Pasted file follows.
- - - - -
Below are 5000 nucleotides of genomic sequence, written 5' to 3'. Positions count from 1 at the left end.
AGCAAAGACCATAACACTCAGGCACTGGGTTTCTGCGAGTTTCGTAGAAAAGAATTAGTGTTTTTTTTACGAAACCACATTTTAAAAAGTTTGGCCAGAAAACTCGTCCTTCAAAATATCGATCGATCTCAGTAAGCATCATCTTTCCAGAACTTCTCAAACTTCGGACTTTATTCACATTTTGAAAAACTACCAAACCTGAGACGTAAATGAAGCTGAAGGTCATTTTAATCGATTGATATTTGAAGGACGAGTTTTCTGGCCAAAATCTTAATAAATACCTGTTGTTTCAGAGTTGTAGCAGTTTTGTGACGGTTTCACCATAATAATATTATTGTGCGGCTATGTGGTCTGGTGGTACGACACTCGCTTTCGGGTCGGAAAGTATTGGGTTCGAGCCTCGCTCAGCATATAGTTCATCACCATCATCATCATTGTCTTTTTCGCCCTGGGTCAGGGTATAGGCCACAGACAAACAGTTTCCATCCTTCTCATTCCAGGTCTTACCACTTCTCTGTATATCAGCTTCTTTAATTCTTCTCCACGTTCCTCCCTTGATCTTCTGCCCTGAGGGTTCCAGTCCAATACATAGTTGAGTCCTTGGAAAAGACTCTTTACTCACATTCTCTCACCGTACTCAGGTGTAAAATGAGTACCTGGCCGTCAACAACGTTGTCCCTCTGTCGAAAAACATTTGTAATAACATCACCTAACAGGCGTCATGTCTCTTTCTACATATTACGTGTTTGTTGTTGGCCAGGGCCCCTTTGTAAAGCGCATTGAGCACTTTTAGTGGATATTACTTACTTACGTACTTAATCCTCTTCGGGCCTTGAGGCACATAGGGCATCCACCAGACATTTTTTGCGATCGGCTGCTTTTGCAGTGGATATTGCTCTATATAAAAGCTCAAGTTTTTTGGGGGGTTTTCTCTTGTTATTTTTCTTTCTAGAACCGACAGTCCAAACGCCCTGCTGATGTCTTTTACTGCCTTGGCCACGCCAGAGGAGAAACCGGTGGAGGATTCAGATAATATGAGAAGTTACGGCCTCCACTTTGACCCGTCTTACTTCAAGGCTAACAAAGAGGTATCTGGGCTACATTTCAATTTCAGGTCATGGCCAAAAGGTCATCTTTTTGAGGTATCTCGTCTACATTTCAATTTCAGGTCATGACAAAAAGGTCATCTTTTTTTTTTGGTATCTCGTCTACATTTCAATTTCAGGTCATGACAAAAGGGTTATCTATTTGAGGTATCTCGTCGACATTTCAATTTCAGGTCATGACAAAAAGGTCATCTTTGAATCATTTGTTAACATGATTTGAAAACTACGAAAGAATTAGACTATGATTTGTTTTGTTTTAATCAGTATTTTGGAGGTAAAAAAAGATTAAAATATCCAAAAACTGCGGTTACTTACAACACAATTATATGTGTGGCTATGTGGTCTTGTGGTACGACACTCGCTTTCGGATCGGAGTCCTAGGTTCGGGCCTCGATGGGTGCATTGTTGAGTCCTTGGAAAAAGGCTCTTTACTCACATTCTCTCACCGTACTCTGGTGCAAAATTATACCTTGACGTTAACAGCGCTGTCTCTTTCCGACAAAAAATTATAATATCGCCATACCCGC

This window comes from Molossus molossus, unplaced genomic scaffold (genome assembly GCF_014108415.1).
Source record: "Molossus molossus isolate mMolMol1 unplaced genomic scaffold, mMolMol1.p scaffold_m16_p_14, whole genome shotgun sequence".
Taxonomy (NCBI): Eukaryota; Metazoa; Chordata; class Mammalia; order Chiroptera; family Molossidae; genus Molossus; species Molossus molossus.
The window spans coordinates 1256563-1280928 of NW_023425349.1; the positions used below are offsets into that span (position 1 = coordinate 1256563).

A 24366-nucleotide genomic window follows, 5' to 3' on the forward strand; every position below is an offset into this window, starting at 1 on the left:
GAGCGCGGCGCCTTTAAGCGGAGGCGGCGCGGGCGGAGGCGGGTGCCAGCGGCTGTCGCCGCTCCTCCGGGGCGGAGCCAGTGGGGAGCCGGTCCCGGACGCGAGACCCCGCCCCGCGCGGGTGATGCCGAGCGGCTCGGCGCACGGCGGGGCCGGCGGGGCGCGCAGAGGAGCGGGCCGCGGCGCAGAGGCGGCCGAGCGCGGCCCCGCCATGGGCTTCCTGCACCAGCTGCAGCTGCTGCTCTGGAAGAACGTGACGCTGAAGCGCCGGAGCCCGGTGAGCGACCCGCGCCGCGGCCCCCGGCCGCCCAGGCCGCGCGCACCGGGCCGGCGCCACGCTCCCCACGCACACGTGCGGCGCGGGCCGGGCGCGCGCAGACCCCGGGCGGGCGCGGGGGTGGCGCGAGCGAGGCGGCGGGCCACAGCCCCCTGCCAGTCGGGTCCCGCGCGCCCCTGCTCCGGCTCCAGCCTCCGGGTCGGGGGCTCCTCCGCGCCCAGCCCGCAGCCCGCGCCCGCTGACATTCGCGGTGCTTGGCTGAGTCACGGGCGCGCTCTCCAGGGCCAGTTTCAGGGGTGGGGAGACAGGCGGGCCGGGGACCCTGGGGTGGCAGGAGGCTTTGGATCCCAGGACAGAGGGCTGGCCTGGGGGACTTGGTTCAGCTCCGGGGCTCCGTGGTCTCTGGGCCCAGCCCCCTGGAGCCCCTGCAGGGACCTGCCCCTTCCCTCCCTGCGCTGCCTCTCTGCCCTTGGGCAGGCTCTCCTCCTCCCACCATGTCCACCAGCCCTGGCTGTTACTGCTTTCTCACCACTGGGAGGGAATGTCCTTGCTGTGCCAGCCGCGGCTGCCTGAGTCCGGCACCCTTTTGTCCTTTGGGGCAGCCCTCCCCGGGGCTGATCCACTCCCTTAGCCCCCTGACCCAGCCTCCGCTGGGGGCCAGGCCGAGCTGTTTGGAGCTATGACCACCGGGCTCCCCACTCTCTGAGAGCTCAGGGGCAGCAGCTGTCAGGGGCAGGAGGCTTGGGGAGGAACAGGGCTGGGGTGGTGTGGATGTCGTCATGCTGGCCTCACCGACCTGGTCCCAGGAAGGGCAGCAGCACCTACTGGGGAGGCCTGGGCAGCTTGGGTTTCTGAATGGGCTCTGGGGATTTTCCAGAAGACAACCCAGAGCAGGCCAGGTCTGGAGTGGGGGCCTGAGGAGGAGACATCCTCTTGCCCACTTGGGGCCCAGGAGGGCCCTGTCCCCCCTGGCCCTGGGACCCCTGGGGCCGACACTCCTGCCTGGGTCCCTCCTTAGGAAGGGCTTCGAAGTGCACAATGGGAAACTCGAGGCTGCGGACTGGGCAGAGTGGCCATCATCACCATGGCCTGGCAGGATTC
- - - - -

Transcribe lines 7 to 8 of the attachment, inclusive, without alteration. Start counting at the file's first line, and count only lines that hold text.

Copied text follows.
A 24366-nucleotide genomic window follows, 5' to 3' on the forward strand; every position below is an offset into this window, starting at 1 on the left:
GAGCGCGGCGCCTTTAAGCGGAGGCGGCGCGGGCGGAGGCGGGTGCCAGCGGCTGTCGCCGCTCCTCCGGGGCGGAGCCAGTGGGGAGCCGGTCCCGGACGCGAGACCCCGCCCCGCGCGGGTGATGCCGAGCGGCTCGGCGCACGGCGGGGCCGGCGGGGCGCGCAGAGGAGCGGGCCGCGGCGCAGAGGCGGCCGAGCGCGGCCCCGCCATGGGCTTCCTGCACCAGCTGCAGCTGCTGCTCTGGAAGAACGTGACGCTGAAGCGCCGGAGCCCGGTGAGCGACCCGCGCCGCGGCCCCCGGCCGCCCAGGCCGCGCGCACCGGGCCGGCGCCACGCTCCCCACGCACACGTGCGGCGCGGGCCGGGCGCGCGCAGACCCCGGGCGGGCGCGGGGGTGGCGCGAGCGAGGCGGCGGGCCACAGCCCCCTGCCAGTCGGGTCCCGCGCGCCCCTGCTCCGGCTCCAGCCTCCGGGTCGGGGGCTCCTCCGCGCCCAGCCCGCAGCCCGCGCCCGCTGACATTCGCGGTGCTTGGCTGAGTCACGGGCGCGCTCTCCAGGGCCAGTTTCAGGGGTGGGGAGACAGGCGGGCCGGGGACCCTGGGGTGGCAGGAGGCTTTGGATCCCAGGACAGAGGGCTGGCCTGGGGGACTTGGTTCAGCTCCGGGGCTCCGTGGTCTCTGGGCCCAGCCCCCTGGAGCCCCTGCAGGGACCTGCCCCTTCCCTCCCTGCGCTGCCTCTCTGCCCTTGGGCAGGCTCTCCTCCTCCCACCATGTCCACCAGCCCTGGCTGTTACTGCTTTCTCACCACTGGGAGGGAATGTCCTTGCTGTGCCAGCCGCGGCTGCCTGAGTCCGGCACCCTTTTGTCCTTTGGGGCAGCCCTCCCCGGGGCTGATCCACTCCCTTAGCCCCCTGACCCAGCCTCCGCTGGGGGCCAGGCCGAGCTGTTTGGAGCTATGACCACCGGGCTCCCCACTCTCTGAGAGCTCAGGGGCAGCAGCTGTCAGGGGCAGGAGGCTTGGGGAGGAACAGGGCTGGGGTGGTGTGGATGTCGTCATGCTGGCCTCACCGACCTGGTCCCAGGAAGGGCAGCAGCACCTACTGGGGAGGCCTGGGCAGCTTGGGTTTCTGAATGGGCTCTGGGGATTTTCCAGAAGACAACCCAGAGCAGGCCAGGTCTGGAGTGGGGGCCTGAGGAGGAGACATCCTCTTGCCCACTTGGGGCCCAGGAGGGCCCTGTCCCCCCTGGCCCTGGGACCCCTGGGGCCGACACTCCTGCCTGGGTCCCTCCTTAGGAAGGGCTTCGAAGTGCACAATGGGAAACTCGAGGCTGCGGACTGGGCAGAGTGGCCATCATCACCATGGCCTGGCAGGATTC